Have you Completed a Gemba Walk in Shipping and Receiving?
When thinking about gemba walks most companies immediately start thinking about the manufacturing floor. While this is certainly a key area where gemba walks can be completed, it is not the only option. In fact, it is not even the first place that should come to mind when thinking about adding gemba walks to your facilities efficiency improvement plans.
Instead, think about where everything that takes place in your facility is going to begin and end. The shipping and receiving area of any facility is one of the most critical pieces of the overall manufacturing puzzle, and is also one of the most overlooked.
Introducing a gemba walk for shipping and receiving can help to identify waste, improve efficiency and much more. Just to be clear, improvements made in and around the shipping and receiving area can directly benefit not only the actual shipping and receiving process but also for a variety of other activities that take place in the facility.
Breaking Up Shipping & Receiving
Most companies think of shipping and receiving as one activity because they are so similar and typically take place in the same general area. When it comes to completing a gemba walk for shipping and receiving, however, it is a good idea to split them up. So, plan a gemba walk for shipping and then another gemba walk for receiving. This will allow you to get a much better picture of what is going on and where improvements can be made.
Gemba Walk for Shipping: Start at the Beginning
When performing a gemba walk for shipping it is important that you begin the walk at the start of where your company is involved with the shipping process. Every facility will have different steps involved with the shipping process, but in general it is easy to determine where and when the shipping process starts.
For example, shipping in many facilities will start only after an order has been made and each item that needs to be shipped out is gathered together and boxed up. Prior to that point, the activity that is taking place is part of the fulfillment process and not the shipping process. Having the clear points of beginning will help streamline your gemba walk and allow you to focus only on the shipping process.
Gemba Walk for Shipping: Inefficiencies in the Shipping Process
Remember, gemba walks mean you need to actually get out where the work is being done. In this particular type of gemba walk you will want to go through each step of the shipping process to try to find where improvements can be made throughout the process.
The following are some key areas that almost all shipping departments will have in common that you can look at during your gemba walk. This will give you some general ideas of how you can watch for improvement opportunities. Of course, each facility is unique and you’ll have to make your own specific list of areas to watch for.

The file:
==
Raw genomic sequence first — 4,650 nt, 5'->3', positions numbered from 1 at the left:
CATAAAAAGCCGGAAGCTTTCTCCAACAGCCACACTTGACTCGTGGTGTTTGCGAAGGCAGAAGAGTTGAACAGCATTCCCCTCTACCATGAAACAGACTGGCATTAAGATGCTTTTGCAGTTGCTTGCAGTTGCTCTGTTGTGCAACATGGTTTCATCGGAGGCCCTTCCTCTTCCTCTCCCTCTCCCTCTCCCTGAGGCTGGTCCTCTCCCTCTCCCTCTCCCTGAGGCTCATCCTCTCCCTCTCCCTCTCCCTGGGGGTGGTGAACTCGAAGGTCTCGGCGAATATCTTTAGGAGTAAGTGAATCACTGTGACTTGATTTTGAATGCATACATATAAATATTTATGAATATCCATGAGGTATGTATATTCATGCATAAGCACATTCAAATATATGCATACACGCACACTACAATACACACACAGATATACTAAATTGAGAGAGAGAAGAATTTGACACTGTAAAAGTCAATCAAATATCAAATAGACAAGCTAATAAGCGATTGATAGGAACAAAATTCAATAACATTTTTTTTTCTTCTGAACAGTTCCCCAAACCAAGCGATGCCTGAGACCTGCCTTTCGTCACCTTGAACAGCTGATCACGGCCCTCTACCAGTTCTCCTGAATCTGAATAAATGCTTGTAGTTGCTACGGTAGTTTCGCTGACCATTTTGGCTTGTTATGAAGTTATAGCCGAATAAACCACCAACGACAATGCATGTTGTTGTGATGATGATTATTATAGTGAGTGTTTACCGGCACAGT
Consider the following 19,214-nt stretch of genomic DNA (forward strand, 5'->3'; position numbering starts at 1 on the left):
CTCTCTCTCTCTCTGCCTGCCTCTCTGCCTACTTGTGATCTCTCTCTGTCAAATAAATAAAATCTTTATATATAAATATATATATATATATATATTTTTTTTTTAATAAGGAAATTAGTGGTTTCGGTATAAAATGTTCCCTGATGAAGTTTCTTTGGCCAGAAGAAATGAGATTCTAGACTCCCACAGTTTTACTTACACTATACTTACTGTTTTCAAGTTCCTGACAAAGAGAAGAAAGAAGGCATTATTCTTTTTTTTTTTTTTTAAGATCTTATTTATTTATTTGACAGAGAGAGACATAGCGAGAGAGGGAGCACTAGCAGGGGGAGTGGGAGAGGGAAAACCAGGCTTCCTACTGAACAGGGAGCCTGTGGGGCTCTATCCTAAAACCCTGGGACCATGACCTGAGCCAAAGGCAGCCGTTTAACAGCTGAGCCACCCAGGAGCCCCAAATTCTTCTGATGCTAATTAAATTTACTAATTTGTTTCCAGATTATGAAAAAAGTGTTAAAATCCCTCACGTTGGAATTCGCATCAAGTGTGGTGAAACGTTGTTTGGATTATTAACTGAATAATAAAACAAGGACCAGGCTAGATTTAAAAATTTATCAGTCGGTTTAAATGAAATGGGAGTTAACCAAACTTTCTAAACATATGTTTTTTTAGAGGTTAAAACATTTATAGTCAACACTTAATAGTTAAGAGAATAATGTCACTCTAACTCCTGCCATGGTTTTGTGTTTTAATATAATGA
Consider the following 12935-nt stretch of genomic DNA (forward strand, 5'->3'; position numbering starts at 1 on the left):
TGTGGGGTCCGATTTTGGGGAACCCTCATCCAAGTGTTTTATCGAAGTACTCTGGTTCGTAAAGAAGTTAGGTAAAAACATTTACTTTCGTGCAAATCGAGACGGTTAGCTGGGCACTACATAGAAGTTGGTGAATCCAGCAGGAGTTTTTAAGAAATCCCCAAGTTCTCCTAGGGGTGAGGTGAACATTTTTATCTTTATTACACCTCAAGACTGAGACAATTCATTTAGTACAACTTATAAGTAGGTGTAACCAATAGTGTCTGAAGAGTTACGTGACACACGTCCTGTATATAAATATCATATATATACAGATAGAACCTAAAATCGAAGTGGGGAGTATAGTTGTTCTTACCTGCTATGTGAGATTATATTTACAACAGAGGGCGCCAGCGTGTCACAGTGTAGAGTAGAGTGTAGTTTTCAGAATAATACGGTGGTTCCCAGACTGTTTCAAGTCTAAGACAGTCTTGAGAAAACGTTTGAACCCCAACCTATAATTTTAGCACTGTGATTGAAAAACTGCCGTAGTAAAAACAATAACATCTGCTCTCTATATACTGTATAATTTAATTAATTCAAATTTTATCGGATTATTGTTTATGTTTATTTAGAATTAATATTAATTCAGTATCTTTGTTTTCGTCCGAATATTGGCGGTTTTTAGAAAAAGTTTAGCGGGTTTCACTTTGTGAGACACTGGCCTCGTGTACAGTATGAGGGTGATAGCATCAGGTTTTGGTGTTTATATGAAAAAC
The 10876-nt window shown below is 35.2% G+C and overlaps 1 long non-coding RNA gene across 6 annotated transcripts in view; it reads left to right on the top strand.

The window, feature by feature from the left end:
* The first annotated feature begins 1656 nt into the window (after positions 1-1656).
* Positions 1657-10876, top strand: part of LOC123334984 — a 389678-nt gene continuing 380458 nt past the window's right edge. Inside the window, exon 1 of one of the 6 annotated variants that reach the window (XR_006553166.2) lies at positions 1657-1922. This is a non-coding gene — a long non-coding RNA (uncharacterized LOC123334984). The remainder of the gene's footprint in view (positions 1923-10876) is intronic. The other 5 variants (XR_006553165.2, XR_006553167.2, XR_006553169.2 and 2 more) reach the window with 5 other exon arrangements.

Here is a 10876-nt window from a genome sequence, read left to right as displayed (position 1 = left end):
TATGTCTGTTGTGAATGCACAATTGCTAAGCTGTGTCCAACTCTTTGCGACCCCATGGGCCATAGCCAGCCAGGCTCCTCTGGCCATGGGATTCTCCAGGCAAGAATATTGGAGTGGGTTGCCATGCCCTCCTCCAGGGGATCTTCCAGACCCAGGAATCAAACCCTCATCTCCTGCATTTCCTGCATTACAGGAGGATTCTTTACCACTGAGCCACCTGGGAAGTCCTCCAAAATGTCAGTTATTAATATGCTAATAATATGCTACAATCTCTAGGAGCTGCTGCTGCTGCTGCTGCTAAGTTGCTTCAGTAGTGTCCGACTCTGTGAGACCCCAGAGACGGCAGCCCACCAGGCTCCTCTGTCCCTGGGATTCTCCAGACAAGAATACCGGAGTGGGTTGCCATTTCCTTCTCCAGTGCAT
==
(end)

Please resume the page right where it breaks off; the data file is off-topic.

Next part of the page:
- Shipping Options – Are you shipping using a major company like UPS or the USPS? If so, evaluate whether that is the most cost effective option. Even if you handle your shipping internally, make sure this is the best method for each shipment that takes place.
- Time of Shipping – One common area of waste within shipping areas is having trucks waiting to be loaded. If you have multiple shipments going out at a similar time it can cause trucks and workers to have to wait around for their turn. Consider spreading out the timing of shipping to eliminate waste.
- Shipping Inventory – In most facilities there will be a set amount of items that need to be sent out. These items are often placed into the shipping dock until the trucks arrive. Look into how these items are stored to see if it helps improve the overall efficiency of the area. Could there be improvements?
- Equipment – Shipping requires a lot of lifting and transporting of items. Consider whether or not your facility is using the right equipment for the job. Sometimes a simple dolly is the perfect option. Other times it may be smart to install conveyer belts to help load the trucks.
- Cleanliness – Shipping areas can get quite messy quite quickly due to the fact that so many things are brought in and out during the day. If your shipping area is a mess, evaluate ways to help keep it clean so that it runs more efficiently.
Gemba Walk for Shipping: End at the End
The end of your gemba walk for shipping should be when the shipment trucks are actually leaving the facility property, not when the trucks are filled. This is important because many companies have parking lots and private roadways that may not be setup efficiently.